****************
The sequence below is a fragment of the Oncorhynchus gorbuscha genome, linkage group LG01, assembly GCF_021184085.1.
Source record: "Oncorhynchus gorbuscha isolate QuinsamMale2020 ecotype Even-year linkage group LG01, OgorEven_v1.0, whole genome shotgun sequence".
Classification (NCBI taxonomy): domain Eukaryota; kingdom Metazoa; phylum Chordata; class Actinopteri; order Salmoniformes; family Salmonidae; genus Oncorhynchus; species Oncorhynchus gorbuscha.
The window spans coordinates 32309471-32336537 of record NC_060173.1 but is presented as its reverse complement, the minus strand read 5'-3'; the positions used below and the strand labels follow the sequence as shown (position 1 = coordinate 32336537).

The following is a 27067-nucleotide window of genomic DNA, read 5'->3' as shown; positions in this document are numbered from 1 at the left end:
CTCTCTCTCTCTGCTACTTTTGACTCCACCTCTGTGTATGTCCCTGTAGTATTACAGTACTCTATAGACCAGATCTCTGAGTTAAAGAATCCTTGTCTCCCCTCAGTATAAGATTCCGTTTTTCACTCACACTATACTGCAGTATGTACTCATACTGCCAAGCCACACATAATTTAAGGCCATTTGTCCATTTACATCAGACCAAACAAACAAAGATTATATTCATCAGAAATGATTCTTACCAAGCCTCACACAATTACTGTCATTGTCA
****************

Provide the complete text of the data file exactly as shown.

The sequence below is a fragment of the Oncorhynchus gorbuscha genome, linkage group LG01, assembly GCF_021184085.1.
Source record: "Oncorhynchus gorbuscha isolate QuinsamMale2020 ecotype Even-year linkage group LG01, OgorEven_v1.0, whole genome shotgun sequence".
Classification (NCBI taxonomy): domain Eukaryota; kingdom Metazoa; phylum Chordata; class Actinopteri; order Salmoniformes; family Salmonidae; genus Oncorhynchus; species Oncorhynchus gorbuscha.
The window spans coordinates 32309471-32336537 of record NC_060173.1 but is presented as its reverse complement, the minus strand read 5'-3'; the positions used below and the strand labels follow the sequence as shown (position 1 = coordinate 32336537).

The following is a 27067-nucleotide window of genomic DNA, read 5'->3' as shown; positions in this document are numbered from 1 at the left end:
CTCTCTCTCTCTGCTACTTTTGACTCCACCTCTGTGTATGTCCCTGTAGTATTACAGTACTCTATAGACCAGATCTCTGAGTTAAAGAATCCTTGTCTCCCCTCAGTATAAGATTCCGTTTTTCACTCACACTATACTGCAGTATGTACTCATACTGCCAAGCCACACATAATTTAAGGCCATTTGTCCATTTACATCAGACCAAACAAACAAAGATTATATTCATCAGAAATGATTCTTACCAAGCCTCACACAATTACTGTCATTGTCA